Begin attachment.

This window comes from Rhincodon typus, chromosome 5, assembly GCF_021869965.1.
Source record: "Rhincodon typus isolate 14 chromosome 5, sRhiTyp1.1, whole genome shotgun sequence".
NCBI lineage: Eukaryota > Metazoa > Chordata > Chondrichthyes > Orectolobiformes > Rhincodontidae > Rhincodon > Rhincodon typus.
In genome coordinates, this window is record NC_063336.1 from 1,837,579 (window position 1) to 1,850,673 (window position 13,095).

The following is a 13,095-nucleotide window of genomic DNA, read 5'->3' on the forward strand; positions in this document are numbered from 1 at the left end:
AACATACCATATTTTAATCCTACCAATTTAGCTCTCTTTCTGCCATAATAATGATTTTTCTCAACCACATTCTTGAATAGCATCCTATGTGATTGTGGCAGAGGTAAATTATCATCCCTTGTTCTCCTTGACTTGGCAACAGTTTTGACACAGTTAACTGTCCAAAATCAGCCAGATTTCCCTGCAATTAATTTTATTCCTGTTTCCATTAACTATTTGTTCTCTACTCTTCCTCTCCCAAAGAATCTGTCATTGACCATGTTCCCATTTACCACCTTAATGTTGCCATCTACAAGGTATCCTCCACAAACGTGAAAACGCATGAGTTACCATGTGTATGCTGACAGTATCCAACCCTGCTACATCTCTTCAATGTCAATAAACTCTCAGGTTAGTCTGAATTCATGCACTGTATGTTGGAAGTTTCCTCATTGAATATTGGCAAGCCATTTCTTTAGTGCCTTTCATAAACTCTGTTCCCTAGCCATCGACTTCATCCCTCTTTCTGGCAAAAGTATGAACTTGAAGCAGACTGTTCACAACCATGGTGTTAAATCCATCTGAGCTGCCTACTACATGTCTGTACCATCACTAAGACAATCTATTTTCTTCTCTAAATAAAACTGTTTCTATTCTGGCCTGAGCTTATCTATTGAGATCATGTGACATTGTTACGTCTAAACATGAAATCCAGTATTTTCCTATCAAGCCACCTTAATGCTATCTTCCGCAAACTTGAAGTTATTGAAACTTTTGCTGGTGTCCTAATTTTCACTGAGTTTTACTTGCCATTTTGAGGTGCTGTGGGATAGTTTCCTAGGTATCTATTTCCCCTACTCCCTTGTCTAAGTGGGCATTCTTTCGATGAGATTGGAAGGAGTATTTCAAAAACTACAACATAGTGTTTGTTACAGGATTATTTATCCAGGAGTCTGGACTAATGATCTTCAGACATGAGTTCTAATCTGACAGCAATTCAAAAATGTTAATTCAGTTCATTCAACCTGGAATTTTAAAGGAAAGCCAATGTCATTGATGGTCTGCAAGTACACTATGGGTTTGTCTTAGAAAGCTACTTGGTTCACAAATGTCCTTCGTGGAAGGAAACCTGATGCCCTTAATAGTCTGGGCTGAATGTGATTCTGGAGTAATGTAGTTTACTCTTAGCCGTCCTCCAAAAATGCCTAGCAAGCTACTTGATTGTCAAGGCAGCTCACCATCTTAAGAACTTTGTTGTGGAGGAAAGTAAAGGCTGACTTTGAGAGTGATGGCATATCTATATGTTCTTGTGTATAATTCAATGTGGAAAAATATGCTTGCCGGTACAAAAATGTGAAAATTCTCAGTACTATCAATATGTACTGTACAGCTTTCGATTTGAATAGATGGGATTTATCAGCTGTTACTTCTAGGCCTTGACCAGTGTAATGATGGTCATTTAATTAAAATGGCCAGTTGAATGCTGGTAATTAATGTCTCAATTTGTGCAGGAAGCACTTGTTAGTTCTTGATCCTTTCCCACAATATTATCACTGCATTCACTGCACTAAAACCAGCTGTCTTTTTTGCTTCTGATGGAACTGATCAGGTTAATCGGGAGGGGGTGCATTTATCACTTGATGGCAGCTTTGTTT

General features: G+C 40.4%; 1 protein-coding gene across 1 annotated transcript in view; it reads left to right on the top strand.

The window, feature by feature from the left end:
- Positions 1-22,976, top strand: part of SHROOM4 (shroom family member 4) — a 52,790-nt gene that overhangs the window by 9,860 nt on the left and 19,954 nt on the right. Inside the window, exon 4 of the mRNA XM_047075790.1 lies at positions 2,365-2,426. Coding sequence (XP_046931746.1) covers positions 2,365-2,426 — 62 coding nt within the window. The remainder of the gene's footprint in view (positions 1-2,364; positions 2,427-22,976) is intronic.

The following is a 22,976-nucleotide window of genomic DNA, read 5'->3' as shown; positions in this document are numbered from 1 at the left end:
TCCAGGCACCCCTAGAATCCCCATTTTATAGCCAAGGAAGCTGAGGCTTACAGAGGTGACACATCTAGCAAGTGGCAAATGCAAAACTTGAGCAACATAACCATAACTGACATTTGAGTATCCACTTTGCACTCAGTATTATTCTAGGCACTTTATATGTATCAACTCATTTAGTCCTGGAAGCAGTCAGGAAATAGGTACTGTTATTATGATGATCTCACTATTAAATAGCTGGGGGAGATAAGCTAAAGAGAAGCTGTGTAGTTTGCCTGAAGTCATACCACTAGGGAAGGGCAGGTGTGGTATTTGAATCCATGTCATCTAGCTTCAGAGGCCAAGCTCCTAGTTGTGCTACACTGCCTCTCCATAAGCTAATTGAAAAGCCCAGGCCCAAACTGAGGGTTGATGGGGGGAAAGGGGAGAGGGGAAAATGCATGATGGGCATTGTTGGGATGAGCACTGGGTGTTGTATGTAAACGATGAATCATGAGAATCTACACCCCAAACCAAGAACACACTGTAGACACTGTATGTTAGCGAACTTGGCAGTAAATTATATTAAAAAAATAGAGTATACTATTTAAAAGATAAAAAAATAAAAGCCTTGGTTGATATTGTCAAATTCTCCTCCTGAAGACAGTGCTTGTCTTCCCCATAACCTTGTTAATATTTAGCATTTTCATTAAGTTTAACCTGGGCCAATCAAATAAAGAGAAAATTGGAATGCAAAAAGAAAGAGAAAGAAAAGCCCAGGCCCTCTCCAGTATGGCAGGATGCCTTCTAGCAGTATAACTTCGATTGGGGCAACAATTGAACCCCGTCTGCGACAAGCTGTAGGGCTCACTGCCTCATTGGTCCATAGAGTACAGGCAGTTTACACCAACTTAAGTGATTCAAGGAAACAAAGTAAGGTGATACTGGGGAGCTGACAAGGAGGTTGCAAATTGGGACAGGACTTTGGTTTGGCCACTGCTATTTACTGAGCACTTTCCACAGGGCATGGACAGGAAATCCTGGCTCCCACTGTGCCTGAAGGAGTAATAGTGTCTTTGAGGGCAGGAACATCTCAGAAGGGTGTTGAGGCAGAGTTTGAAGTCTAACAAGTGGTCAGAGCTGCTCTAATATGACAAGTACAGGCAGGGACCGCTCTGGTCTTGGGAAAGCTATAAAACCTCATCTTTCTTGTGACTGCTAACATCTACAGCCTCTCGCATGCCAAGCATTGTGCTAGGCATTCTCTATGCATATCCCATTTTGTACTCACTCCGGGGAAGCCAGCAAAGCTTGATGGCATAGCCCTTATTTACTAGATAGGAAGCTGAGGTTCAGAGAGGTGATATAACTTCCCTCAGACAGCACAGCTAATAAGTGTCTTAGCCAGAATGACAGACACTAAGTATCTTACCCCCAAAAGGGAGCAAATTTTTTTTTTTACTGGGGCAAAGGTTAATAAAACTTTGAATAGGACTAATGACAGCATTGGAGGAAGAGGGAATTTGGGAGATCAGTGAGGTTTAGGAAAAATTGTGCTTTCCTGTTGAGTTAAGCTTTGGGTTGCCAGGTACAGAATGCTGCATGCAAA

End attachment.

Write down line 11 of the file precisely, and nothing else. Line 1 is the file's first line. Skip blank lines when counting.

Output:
TCCAGGCACCCCTAGAATCCCCATTTTATAGCCAAGGAAGCTGAGGCTTACAGAGGTGACACATCTAGCAAGTGGCAAATGCAAAACTTGAGCAACATAACCATAACTGACATTTGAGTATCCACTTTGCACTCAGTATTATTCTAGGCACTTTATATGTATCAACTCATTTAGTCCTGGAAGCAGTCAGGAAATAGGTACTGTTATTATGATGATCTCACTATTAAATAGCTGGGGGAGATAAGCTAAAGAGAAGCTGTGTAGTTTGCCTGAAGTCATACCACTAGGGAAGGGCAGGTGTGGTATTTGAATCCATGTCATCTAGCTTCAGAGGCCAAGCTCCTAGTTGTGCTACACTGCCTCTCCATAAGCTAATTGAAAAGCCCAGGCCCAAACTGAGGGTTGATGGGGGGAAAGGGGAGAGGGGAAAATGCATGATGGGCATTGTTGGGATGAGCACTGGGTGTTGTATGTAAACGATGAATCATGAGAATCTACACCCCAAACCAAGAACACACTGTAGACACTGTATGTTAGCGAACTTGGCAGTAAATTATATTAAAAAAATAGAGTATACTATTTAAAAGATAAAAAAATAAAAGCCTTGGTTGATATTGTCAAATTCTCCTCCTGAAGACAGTGCTTGTCTTCCCCATAACCTTGTTAATATTTAGCATTTTCATTAAGTTTAACCTGGGCCAATCAAATAAAGAGAAAATTGGAATGCAAAAAGAAAGAGAAAGAAAAGCCCAGGCCCTCTCCAGTATGGCAGGATGCCTTCTAGCAGTATAACTTCGATTGGGGCAACAATTGAACCCCGTCTGCGACAAGCTGTAGGGCTCACTGCCTCATTGGTCCATAGAGTACAGGCAGTTTACACCAACTTAAGTGATTCAAGGAAACAAAGTAAGGTGATACTGGGGAGCTGACAAGGAGGTTGCAAATTGGGACAGGACTTTGGTTTGGCCACTGCTATTTACTGAGCACTTTCCACAGGGCATGGACAGGAAATCCTGGCTCCCACTGTGCCTGAAGGAGTAATAGTGTCTTTGAGGGCAGGAACATCTCAGAAGGGTGTTGAGGCAGAGTTTGAAGTCTAACAAGTGGTCAGAGCTGCTCTAATATGACAAGTACAGGCAGGGACCGCTCTGGTCTTGGGAAAGCTATAAAACCTCATCTTTCTTGTGACTGCTAACATCTACAGCCTCTCGCATGCCAAGCATTGTGCTAGGCATTCTCTATGCATATCCCATTTTGTACTCACTCCGGGGAAGCCAGCAAAGCTTGATGGCATAGCCCTTATTTACTAGATAGGAAGCTGAGGTTCAGAGAGGTGATATAACTTCCCTCAGACAGCACAGCTAATAAGTGTCTTAGCCAGAATGACAGACACTAAGTATCTTACCCCCAAAAGGGAGCAAATTTTTTTTTTTACTGGGGCAAAGGTTAATAAAACTTTGAATAGGACTAATGACAGCATTGGAGGAAGAGGGAATTTGGGAGATCAGTGAGGTTTAGGAAAAATTGTGCTTTCCTGTTGAGTTAAGCTTTGGGTTGCCAGGTACAGAATGCTGCATGCAAA